Goliath Grouper (Epinephelus itajara), Critically Endangered
The Critically Endangered Goliath Grouper is the largest grouper in the Atlantic, growing more than 2 meters (6 feet) long, weighing more than 450 kg (1000 lbs), and living up to 40 years. Recently, the Ocean Research & Conservation Association (ORCA) used an underwater acoustic camera system (similar to the sonar dolphins or bats use) to visualize baby Goliaths among the murky waters of mangrove roots. Baby Goliaths, up to 1 meter long, spend the first 5-6 years of their lives, almost exclusively in and amongst the waters around mangroves.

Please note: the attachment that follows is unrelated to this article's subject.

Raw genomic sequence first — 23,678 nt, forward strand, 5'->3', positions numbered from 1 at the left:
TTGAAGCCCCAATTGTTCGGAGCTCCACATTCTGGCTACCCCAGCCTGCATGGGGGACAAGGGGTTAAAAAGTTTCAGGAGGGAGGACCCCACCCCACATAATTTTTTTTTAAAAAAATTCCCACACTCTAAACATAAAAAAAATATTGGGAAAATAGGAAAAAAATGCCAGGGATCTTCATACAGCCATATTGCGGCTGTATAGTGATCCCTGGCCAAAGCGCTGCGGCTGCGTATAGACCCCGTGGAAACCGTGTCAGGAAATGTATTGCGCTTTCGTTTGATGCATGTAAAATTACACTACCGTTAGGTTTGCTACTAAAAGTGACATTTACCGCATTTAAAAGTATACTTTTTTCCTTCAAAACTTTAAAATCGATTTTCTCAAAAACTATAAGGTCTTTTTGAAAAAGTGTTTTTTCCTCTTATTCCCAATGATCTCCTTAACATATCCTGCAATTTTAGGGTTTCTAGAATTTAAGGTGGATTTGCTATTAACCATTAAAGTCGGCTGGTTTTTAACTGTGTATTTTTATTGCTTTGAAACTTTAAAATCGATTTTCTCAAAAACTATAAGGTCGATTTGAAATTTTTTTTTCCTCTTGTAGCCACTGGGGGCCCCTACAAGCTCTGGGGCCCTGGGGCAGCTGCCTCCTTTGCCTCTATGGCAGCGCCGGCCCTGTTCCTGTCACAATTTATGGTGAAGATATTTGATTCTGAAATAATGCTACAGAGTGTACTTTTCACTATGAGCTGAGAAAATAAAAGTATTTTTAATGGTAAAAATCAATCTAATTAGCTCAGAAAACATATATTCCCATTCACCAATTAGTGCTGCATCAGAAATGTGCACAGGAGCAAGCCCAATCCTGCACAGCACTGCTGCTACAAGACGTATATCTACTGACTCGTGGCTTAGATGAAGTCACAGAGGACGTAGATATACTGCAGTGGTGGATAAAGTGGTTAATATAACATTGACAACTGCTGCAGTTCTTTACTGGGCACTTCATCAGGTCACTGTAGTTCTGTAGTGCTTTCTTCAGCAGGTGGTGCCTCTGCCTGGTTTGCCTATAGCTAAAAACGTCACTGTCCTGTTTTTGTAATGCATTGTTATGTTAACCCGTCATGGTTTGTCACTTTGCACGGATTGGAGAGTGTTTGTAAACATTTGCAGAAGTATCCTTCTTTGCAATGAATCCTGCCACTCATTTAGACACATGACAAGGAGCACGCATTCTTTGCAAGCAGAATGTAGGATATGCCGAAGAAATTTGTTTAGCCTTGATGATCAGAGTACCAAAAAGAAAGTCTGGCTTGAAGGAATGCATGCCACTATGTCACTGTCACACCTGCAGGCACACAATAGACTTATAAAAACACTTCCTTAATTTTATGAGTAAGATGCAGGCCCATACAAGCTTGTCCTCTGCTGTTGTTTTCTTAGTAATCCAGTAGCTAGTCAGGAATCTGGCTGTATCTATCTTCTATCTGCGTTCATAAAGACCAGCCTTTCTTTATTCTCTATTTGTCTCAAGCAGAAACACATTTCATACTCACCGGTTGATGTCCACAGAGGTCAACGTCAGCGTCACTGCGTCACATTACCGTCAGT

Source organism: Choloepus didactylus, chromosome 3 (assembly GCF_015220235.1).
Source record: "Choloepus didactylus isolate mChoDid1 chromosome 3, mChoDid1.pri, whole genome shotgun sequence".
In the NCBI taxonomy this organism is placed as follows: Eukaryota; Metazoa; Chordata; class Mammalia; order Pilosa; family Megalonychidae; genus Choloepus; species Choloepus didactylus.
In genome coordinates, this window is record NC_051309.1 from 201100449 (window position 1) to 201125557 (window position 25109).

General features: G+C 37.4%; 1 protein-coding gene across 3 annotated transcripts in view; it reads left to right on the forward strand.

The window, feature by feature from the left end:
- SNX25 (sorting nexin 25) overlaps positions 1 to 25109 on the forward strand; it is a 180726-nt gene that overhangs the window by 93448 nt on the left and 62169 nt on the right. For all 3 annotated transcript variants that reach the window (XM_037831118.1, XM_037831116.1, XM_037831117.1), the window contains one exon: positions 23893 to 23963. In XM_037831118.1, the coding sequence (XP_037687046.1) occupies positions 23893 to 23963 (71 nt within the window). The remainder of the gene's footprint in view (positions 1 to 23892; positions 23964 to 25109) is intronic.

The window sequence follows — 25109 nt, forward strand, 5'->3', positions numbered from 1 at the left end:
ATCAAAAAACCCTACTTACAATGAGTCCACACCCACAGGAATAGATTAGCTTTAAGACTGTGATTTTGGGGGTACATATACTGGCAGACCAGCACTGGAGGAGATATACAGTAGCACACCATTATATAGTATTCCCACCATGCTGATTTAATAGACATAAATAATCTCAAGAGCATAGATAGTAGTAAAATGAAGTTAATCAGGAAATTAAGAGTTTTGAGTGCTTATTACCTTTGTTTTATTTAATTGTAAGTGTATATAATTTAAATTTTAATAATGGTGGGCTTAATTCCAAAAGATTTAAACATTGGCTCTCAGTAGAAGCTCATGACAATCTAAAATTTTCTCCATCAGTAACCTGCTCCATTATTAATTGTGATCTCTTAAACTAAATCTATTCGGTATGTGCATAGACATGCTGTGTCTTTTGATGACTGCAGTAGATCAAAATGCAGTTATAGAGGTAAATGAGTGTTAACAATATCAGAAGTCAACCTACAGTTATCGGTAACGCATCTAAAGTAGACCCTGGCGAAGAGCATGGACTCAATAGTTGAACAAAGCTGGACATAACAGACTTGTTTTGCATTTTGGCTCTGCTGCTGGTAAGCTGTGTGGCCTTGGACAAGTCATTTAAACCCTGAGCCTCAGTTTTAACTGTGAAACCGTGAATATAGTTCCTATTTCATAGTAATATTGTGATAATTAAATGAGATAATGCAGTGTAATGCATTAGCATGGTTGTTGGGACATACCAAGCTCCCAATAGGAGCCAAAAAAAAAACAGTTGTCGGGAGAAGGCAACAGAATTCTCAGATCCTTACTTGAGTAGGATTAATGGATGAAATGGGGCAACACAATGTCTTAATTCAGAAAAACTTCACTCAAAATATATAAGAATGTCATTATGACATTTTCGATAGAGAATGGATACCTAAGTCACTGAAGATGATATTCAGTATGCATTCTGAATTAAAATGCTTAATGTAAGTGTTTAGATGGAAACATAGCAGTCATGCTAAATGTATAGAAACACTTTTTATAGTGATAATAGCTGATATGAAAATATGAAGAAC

Conservation action began in 1990 when the US placed a moratorium on fishing, and the Caribbean did the same in 1993. Though the population has increased it will take many years for numbers to recover to previous levels. Additionally, in some areas, fishing continues despite the bans. It is sometimes difficult to accurately assess the recovery of the species, in part because of the inability to visualize Baby Goliath numbers in murky and cloudy waters. The new camera system used by ORCA should alleviate this problem, and make surveys of Goliath populations easier.
Read an article here.
Donate to Ocean Futures, an Ocean Conservation that has worked to conserve the Goliath Grouper in the past.